US supermajor Chevron announced Thursday it will move ahead with the high-profile Anchor project in the U.S. Gulf of Mexico, targeting first oil production in 2024.
The $5.7 billion deepwater project is the first ultra-high pressure development to reach a final investment decision (FID), Chevron said. It's also seen the first contract award for technology capable of handling pressures of 20,000 pounds per square inch (psi), according to Schlumberger, which has been awarded a contract on the project.
The Anchor field, located on Green Canyon block 807, about 225 kilometers off the coast of Louisiana, sits in approximately 1,524 meters water depth and is believed to hold more than 440 million barrels of potentially recoverable oil-equivalent resources.
Operator Chevron, which holds a 62.86% stake in the Anchor project, will develop the first phase as a seven-well subsea development tied to a semisubmersible floating production unit (FPU) with planned design capacity of 75,000 barrels of crude oil and 28 million cubic feet of natural gas per day. Partner Total holds the remaining 37.14% working interest.
The Anchor green light, Chevron’s first greenfield FID as an operator since Big Foot and Jack/St Malo in 2010, “shows that the US Gulf of Mexico still offers attractive investment opportunities for large greenfield developments,” said Justin Rostant, an analyst with Wood Mackenzie’s Gulf of Mexico team.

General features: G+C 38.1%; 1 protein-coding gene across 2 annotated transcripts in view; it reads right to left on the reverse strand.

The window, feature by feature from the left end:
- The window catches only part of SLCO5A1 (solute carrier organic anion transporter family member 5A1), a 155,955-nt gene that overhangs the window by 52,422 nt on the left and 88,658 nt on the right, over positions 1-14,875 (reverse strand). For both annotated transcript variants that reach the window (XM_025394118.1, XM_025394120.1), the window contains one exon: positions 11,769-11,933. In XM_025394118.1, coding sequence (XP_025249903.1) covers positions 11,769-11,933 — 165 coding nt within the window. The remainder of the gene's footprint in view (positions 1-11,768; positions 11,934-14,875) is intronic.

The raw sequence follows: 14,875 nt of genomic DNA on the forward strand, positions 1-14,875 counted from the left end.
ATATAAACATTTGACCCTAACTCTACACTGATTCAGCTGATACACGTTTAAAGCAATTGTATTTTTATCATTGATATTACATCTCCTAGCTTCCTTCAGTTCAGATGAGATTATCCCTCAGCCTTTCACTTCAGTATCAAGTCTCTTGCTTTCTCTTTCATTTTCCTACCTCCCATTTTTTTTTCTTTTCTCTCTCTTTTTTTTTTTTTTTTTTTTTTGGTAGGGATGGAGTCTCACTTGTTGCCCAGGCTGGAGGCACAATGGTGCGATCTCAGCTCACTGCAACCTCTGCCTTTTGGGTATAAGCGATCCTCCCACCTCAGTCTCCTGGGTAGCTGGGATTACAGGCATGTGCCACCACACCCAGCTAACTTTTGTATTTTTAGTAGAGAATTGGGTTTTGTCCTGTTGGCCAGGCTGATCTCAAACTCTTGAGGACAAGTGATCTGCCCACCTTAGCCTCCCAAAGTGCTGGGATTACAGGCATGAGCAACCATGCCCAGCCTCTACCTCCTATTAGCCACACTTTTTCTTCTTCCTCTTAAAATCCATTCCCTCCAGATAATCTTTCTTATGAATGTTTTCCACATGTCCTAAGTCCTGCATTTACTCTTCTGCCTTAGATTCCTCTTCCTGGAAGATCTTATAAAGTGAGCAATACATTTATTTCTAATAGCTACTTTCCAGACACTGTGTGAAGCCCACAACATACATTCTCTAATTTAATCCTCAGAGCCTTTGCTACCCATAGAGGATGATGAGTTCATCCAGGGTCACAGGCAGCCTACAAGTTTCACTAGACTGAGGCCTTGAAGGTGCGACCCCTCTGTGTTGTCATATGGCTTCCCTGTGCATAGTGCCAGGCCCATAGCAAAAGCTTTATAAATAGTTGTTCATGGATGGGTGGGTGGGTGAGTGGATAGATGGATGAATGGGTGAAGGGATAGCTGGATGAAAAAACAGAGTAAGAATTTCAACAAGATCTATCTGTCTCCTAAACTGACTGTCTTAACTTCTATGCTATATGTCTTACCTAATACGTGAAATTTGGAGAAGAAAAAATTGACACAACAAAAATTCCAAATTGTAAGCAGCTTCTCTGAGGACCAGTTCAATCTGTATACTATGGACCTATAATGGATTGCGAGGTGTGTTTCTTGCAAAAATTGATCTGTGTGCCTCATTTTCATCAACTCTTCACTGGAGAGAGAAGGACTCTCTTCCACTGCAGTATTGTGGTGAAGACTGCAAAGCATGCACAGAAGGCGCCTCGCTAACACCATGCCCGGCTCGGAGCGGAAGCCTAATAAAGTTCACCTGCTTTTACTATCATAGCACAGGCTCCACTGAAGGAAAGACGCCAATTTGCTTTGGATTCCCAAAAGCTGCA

“While over 80% of projects sanctioned in the last five years are shorter-cycle subsea tiebacks, standalone developments like Anchor are still able to compete for development capital,” Rostant said.
“[The Anchor FID] reinforces Chevron’s commitment to the deepwater asset class,” said Jay Johnson, executive vice president, Upstream, Chevron Corporation. “We expect to continue creating value for shareholders by delivering standalone development projects and subsea tiebacks at a competitive cost.”
Steve Green, president of Chevron North America Exploration and Production, said, “For new projects in the Gulf of Mexico, we have reduced development costs by nearly a third, compared to our last generation of greenfield deepwater investments.”
“We’re doing this by standardizing equipment, utilizing fit-for-purpose surface facilities that require less capital and employing drill to fill strategies. At Anchor, we streamlined our front-end engineering and design (FEED) phase and are utilizing more industry standards in our designs and equipment to lower costs while maintaining operational excellence,” Green said.
Design work for the Anchor project began in 2017, according to World Energy Reports. KBR was awarded the FEED contract for the semi hull, and Wood was awarded FEED contracts for the topside and subsea scopes.
South Korea's Daewoo Shipbuilding & Marine Engineering (DSME) will build the semi hull, and US-based Kiewit will build the topsides.
OneSubsea, which signed a 20-year subsea equipment and services master contract with Chevron in July, has a contract to provide engineering and qualification for subsea equipment on the field.
Rostant expects that Anchor, as the first 20,000 psi project to be sanctioned, will “kickstart the next wave of investments in US Gulf of Mexico.”
“Anchor is the first of three 20,000 psi projects that Wood Mackenzie expects to reach FID within the next 18 months. We estimate that these three projects combined hold approximately 1 billion barrels of oil equivalent in reserves and will require over $10 billion of capital investments,” Rostant said.